Fabulous Walks From Fabulous People

Did you know our walks section on the Fabulous North website is nearly one year old? To celebrate, we thought we'd ask some lovely people who we follow on social media for their favourite places for a wander.

Vicky Beaney - Mackem Life

Being a proud Mackem, it only makes sense for my contribution to Fabulous North to be a walk in Sunderland. But no, it has nothing to do with Roker Lighthouse and the coastline. This is a bit of a hidden gem!

Cox Green to Fat Field is a very easy and gentle walk along the River Wear where you will pass under the Victoria Viaduct. It's also a great place for spotting nature as you can often find otters, herons, squirrels and other birds along the way. This place always surprises me as you are still technically in Sunderland but feel very much like you're in the countryside! It is a great place to escape too.

Start at Cox Green where parking is next to the New Plough Trailer - a great spot for a coffee to sit outside or take with you along your walk. Then follow the river towards the Cox Green Bridge. You can choose to cross this bridge to the north side of the river which is paved most of the way but does follow a road or stay on the south side which can be muddy but is a bit more rural. The Viaduct is about a 10-15-minute walk from the starting point and is very impressive. It hasn't been used in many years but is still in great shape!

Keep following the river until you get to the Fatfield Bridge. This is the halfway point and is about 15 minutes from the Viaduct. Once you reach this point you can either cross and head back to Cox Green or stay on the same side and head back - depending on which terrain you prefer. The entire route takes roughly an hour, but the terrain is very easy going and there's promise of cake and coffee at either end!

Geoff Holland - Cheviot Walks

My favourite place to visit has got to be the Cheviot Hills. But where in this vast array of ups and downs could I possibly choose after some 40 years of exploring the summits and valleys, the nooks and the crannies of these lonely border straddling hills?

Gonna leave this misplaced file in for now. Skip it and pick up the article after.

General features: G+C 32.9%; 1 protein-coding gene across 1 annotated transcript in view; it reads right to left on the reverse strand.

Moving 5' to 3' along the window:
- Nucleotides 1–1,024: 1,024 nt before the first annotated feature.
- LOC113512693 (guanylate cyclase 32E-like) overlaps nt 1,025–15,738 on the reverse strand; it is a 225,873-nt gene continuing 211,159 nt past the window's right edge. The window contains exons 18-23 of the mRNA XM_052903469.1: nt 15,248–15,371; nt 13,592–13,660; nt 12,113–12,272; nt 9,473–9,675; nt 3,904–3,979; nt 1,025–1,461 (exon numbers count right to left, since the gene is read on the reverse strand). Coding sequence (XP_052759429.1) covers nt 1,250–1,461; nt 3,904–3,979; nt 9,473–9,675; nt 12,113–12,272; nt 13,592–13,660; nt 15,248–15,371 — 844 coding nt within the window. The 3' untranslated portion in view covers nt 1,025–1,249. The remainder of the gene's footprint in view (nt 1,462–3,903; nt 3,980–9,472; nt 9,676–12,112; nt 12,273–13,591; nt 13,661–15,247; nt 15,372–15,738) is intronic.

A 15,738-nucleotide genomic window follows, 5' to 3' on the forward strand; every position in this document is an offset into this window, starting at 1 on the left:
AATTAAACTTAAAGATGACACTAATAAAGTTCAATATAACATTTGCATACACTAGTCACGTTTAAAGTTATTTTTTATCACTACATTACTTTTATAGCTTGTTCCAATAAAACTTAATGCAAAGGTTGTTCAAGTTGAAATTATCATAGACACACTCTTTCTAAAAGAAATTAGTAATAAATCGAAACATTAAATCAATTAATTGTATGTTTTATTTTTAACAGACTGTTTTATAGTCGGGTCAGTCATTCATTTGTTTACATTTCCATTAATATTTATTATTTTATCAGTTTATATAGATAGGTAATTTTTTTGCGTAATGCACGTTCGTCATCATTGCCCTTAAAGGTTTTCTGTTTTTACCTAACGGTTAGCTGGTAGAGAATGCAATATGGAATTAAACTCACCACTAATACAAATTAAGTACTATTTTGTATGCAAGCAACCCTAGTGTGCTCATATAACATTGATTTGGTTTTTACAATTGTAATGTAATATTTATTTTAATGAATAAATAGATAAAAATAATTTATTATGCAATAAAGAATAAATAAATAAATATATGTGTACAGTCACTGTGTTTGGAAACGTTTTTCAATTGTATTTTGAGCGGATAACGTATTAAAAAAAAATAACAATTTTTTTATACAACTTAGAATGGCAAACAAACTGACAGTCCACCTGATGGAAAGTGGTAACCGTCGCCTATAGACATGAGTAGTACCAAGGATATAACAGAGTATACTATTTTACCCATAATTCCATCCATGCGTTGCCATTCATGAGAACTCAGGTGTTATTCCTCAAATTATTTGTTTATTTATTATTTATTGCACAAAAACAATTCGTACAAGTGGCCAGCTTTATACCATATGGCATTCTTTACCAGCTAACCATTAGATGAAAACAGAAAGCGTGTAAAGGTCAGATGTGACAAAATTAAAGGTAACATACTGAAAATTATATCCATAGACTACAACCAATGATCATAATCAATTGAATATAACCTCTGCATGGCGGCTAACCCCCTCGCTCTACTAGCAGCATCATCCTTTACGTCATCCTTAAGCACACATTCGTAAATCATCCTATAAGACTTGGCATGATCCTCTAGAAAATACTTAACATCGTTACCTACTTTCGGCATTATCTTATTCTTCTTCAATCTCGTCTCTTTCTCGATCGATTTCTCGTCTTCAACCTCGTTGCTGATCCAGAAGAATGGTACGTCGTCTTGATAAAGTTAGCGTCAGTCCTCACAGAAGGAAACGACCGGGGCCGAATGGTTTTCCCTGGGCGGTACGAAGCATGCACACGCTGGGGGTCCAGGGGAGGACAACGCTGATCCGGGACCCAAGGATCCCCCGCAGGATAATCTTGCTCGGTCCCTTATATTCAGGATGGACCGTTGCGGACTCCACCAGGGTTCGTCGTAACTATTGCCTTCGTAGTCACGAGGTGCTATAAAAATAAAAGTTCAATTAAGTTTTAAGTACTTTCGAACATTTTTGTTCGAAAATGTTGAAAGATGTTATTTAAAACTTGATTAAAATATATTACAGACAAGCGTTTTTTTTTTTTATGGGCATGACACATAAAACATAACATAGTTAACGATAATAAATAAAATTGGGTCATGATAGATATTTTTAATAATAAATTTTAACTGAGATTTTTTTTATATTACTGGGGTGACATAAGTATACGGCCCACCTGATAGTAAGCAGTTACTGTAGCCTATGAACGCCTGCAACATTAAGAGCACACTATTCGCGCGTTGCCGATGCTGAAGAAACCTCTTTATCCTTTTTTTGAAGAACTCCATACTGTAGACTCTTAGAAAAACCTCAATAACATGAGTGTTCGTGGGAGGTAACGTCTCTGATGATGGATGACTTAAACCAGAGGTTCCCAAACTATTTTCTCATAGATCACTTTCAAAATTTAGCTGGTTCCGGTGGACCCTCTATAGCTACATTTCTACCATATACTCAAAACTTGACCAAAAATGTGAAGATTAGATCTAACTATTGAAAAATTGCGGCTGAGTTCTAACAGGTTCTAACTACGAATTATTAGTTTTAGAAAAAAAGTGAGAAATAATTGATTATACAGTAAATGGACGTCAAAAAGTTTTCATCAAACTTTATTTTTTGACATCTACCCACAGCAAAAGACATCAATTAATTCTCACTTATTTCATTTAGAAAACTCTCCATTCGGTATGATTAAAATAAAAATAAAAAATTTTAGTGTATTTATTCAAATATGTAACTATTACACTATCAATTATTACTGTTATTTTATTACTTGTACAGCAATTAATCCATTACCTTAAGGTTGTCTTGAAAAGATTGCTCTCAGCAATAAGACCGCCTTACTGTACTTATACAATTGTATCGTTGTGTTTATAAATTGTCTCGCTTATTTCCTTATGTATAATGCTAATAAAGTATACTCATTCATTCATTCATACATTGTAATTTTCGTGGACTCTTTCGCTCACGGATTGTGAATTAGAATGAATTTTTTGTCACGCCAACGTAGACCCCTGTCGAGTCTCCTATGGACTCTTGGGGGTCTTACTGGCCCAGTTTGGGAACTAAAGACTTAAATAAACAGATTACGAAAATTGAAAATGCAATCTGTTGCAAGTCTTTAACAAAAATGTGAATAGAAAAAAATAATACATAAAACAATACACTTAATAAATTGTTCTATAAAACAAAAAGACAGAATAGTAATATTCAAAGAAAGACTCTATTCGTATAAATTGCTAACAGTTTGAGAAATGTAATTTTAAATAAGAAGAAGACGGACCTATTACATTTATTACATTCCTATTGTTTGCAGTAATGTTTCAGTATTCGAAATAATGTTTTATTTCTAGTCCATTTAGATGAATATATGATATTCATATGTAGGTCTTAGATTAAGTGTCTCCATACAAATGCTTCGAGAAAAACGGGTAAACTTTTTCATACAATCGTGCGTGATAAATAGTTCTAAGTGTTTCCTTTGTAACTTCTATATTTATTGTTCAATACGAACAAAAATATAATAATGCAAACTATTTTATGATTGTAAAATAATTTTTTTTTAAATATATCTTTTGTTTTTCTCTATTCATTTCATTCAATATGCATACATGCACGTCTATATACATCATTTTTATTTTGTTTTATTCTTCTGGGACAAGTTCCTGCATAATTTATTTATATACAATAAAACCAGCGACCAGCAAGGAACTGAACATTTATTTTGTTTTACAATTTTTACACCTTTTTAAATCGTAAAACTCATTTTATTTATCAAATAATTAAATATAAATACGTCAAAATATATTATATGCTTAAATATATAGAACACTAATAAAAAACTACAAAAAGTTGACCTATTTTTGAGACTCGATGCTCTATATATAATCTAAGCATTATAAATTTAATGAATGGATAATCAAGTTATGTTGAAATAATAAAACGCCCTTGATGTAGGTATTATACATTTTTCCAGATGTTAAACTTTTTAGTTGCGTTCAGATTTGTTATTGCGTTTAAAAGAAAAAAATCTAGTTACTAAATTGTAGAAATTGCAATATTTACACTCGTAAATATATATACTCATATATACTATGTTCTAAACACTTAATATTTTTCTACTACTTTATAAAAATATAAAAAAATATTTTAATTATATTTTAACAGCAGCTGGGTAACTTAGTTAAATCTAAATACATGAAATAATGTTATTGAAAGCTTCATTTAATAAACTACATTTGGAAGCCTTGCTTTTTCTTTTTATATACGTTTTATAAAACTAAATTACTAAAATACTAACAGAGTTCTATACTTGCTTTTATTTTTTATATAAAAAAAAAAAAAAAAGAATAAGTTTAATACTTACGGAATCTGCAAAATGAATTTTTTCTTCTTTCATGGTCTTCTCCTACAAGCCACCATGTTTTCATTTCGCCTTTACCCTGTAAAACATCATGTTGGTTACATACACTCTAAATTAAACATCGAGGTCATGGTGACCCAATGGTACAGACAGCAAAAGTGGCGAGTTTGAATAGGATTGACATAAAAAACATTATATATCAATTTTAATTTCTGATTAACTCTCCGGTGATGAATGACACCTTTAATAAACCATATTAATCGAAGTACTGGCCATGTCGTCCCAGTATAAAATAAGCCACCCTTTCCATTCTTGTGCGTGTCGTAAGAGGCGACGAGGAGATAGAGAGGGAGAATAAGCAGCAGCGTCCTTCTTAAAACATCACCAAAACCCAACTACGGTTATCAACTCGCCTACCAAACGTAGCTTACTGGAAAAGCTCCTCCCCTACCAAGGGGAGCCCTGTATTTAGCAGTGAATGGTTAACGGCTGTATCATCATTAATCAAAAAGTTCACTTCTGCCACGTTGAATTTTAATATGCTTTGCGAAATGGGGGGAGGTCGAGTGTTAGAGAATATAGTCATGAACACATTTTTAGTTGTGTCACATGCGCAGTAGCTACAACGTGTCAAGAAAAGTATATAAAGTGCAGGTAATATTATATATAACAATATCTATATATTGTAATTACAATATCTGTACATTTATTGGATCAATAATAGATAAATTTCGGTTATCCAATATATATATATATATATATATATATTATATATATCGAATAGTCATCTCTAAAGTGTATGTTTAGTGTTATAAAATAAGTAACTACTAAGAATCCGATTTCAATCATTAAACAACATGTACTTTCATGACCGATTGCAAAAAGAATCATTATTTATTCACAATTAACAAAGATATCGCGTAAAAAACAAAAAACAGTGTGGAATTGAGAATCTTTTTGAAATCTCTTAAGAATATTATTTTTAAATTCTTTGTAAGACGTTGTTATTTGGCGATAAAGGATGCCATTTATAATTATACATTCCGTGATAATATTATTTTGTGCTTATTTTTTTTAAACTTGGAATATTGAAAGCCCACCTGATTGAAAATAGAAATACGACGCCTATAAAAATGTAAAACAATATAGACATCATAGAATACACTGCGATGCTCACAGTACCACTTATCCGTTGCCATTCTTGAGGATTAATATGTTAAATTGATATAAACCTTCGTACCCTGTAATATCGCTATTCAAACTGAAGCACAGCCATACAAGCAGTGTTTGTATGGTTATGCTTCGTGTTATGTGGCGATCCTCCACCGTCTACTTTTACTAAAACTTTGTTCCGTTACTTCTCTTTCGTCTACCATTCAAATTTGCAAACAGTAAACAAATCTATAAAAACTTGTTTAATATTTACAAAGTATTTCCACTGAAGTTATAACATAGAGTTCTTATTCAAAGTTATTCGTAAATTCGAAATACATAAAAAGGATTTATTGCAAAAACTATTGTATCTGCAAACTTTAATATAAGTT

However, if push came to shove and my arm was twisted up my back I would have to choose a spot high above the rocky cleft of the Hen Hole, where a couple of tall stone men stand on the edge of West Hill on the mighty Cheviot, soaking vast views over the nearby border into Scotland.

It is indeed the finest spot in Northumberland.

Tim - Scotland Off The Beaten Track

The walk up to Grey Mare's Tail and Loch Skeen in Dumfries and Galloway is one of my favourite walks in southern Scotland. It's only a short gallop up at 5km and 300m ascent, but with amazing views all around.

The Grey Mare's Tail trailhead sits within steep-sided Moffat Dale, surrounded by tall hills. Follow the popular path up the right bank of the Tail Burn and the spectacular Grey Mare's Tail waterfall is soon revealed, plunging 60 metres into a rocky ravine.

Continuing uphill, the gradient eventually relents, and it's a further half mile before sublime Loch Skeen comes into view. Hidden beyond heathery hummocks until the last moment, it makes for a spectacular objective and photo spot, presided over by the graceful arc of Lochcraig Head. It's possible to climb the hill from here too, but most people will return by the outward route.

Phil Hawyes

I first discovered Coquetdale, the mid-point of Northumberland National Park, back in the mid 80's, after a group of us headed up that way armed with a crinkly map and a compass (no phones or GPS devices back then) to test out our navigation skills and wow, what a place. The silence and all-aloneness of the borderlands is second to none, with rolling moorland, rocky outcrops, wild flower meadows and the magnificent River Coquet. I've lost count of the amount of times over the subsequent 40 years I've wandered over these spectacular hills and valleys.

This 22km walk was the original route we took and the walk is a particular favourite of mine. Starting at the head of the Coquet Valley at Alwinton, the route ascends over Inner Hill to Shillhope Law, from here you command superb views over the Usway Burn towards “The Castles” before descending past Barrowburn Farm to the 18c farmhouse at Fairhaugh. The walk back south along the Burn is magical and you really get a sense that you're treading on historic ground, where the surrounding hills could tell of fierce conflicts and Border Reiver's loves and passions.

Mike - Walking Englishman

One of my favourite walks was back in 2016 when I did a linear stroll from Melrose to Jedburgh. The adventure began by climbing Eildon Hill, shrouded in clouds, offering an intimate experience. I explored both Eildon Hill North and Eildon Mid Hill, despite the limited visibility.

The path took me through picturesque villages like Bowden and St Boswells, with serene walks along Bowden Burn and the River Tweed. Further along, I reached Maxton Kirk and embarked on Dere Street, a Roman Road, enjoying the captivating scenery and passing Lilliard's Stone, a monument to a historical battle.

My journey continued as I followed Jed Water to Jedfoot Bridge and eventually entered Jedburgh, concluding a fulfilling day one on St Cuthbert's Way. I appreciated the charm of small towns, historical sites, and the warmth of the people I encountered. Despite some clouds and missed views, the day was marked by the beauty of nature and the friendly interactions along the way.